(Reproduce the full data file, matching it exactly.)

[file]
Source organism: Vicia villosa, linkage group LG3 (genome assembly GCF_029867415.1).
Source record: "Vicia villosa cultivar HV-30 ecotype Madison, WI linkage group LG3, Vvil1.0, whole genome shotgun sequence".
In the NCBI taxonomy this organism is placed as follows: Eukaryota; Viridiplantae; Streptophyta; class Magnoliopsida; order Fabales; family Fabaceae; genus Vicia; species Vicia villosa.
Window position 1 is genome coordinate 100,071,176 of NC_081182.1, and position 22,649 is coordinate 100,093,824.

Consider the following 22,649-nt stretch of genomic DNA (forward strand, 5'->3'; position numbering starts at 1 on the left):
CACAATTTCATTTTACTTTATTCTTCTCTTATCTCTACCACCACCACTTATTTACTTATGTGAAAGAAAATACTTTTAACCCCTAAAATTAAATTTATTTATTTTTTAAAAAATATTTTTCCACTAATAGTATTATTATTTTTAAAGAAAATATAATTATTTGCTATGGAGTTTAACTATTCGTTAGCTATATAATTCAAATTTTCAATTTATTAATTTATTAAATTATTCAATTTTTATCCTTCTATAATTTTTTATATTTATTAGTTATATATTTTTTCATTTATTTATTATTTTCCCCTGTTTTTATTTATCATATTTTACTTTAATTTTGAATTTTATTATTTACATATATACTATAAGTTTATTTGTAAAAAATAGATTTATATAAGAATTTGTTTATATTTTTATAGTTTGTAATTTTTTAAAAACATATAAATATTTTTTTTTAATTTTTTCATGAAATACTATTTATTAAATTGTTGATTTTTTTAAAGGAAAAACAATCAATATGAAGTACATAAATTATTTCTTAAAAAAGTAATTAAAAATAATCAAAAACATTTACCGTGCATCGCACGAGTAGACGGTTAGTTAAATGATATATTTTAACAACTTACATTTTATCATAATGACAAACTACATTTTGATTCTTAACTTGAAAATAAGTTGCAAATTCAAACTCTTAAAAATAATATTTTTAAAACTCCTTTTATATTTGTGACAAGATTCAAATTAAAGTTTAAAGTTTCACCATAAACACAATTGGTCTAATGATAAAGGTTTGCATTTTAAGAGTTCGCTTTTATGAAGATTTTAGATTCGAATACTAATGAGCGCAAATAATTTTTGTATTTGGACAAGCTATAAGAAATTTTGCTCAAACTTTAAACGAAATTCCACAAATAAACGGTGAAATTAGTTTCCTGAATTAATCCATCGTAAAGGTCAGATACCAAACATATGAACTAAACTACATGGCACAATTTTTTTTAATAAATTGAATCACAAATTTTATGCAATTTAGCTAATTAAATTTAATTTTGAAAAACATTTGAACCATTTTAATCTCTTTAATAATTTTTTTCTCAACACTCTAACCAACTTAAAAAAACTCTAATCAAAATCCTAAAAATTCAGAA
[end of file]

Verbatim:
Source organism: Vicia villosa, linkage group LG3 (genome assembly GCF_029867415.1).
Source record: "Vicia villosa cultivar HV-30 ecotype Madison, WI linkage group LG3, Vvil1.0, whole genome shotgun sequence".
In the NCBI taxonomy this organism is placed as follows: Eukaryota; Viridiplantae; Streptophyta; class Magnoliopsida; order Fabales; family Fabaceae; genus Vicia; species Vicia villosa.
Window position 1 is genome coordinate 100,071,176 of NC_081182.1, and position 22,649 is coordinate 100,093,824.

Consider the following 22,649-nt stretch of genomic DNA (forward strand, 5'->3'; position numbering starts at 1 on the left):
CACAATTTCATTTTACTTTATTCTTCTCTTATCTCTACCACCACCACTTATTTACTTATGTGAAAGAAAATACTTTTAACCCCTAAAATTAAATTTATTTATTTTTTAAAAAATATTTTTCCACTAATAGTATTATTATTTTTAAAGAAAATATAATTATTTGCTATGGAGTTTAACTATTCGTTAGCTATATAATTCAAATTTTCAATTTATTAATTTATTAAATTATTCAATTTTTATCCTTCTATAATTTTTTATATTTATTAGTTATATATTTTTTCATTTATTTATTATTTTCCCCTGTTTTTATTTATCATATTTTACTTTAATTTTGAATTTTATTATTTACATATATACTATAAGTTTATTTGTAAAAAATAGATTTATATAAGAATTTGTTTATATTTTTATAGTTTGTAATTTTTTAAAAACATATAAATATTTTTTTTTAATTTTTTCATGAAATACTATTTATTAAATTGTTGATTTTTTTAAAGGAAAAACAATCAATATGAAGTACATAAATTATTTCTTAAAAAAGTAATTAAAAATAATCAAAAACATTTACCGTGCATCGCACGAGTAGACGGTTAGTTAAATGATATATTTTAACAACTTACATTTTATCATAATGACAAACTACATTTTGATTCTTAACTTGAAAATAAGTTGCAAATTCAAACTCTTAAAAATAATATTTTTAAAACTCCTTTTATATTTGTGACAAGATTCAAATTAAAGTTTAAAGTTTCACCATAAACACAATTGGTCTAATGATAAAGGTTTGCATTTTAAGAGTTCGCTTTTATGAAGATTTTAGATTCGAATACTAATGAGCGCAAATAATTTTTGTATTTGGACAAGCTATAAGAAATTTTGCTCAAACTTTAAACGAAATTCCACAAATAAACGGTGAAATTAGTTTCCTGAATTAATCCATCGTAAAGGTCAGATACCAAACATATGAACTAAACTACATGGCACAATTTTTTTTAATAAATTGAATCACAAATTTTATGCAATTTAGCTAATTAAATTTAATTTTGAAAAACATTTGAACCATTTTAATCTCTTTAATAATTTTTTTCTCAACACTCTAACCAACTTAAAAAAACTCTAATCAAAATCCTAAAAATTCAGAA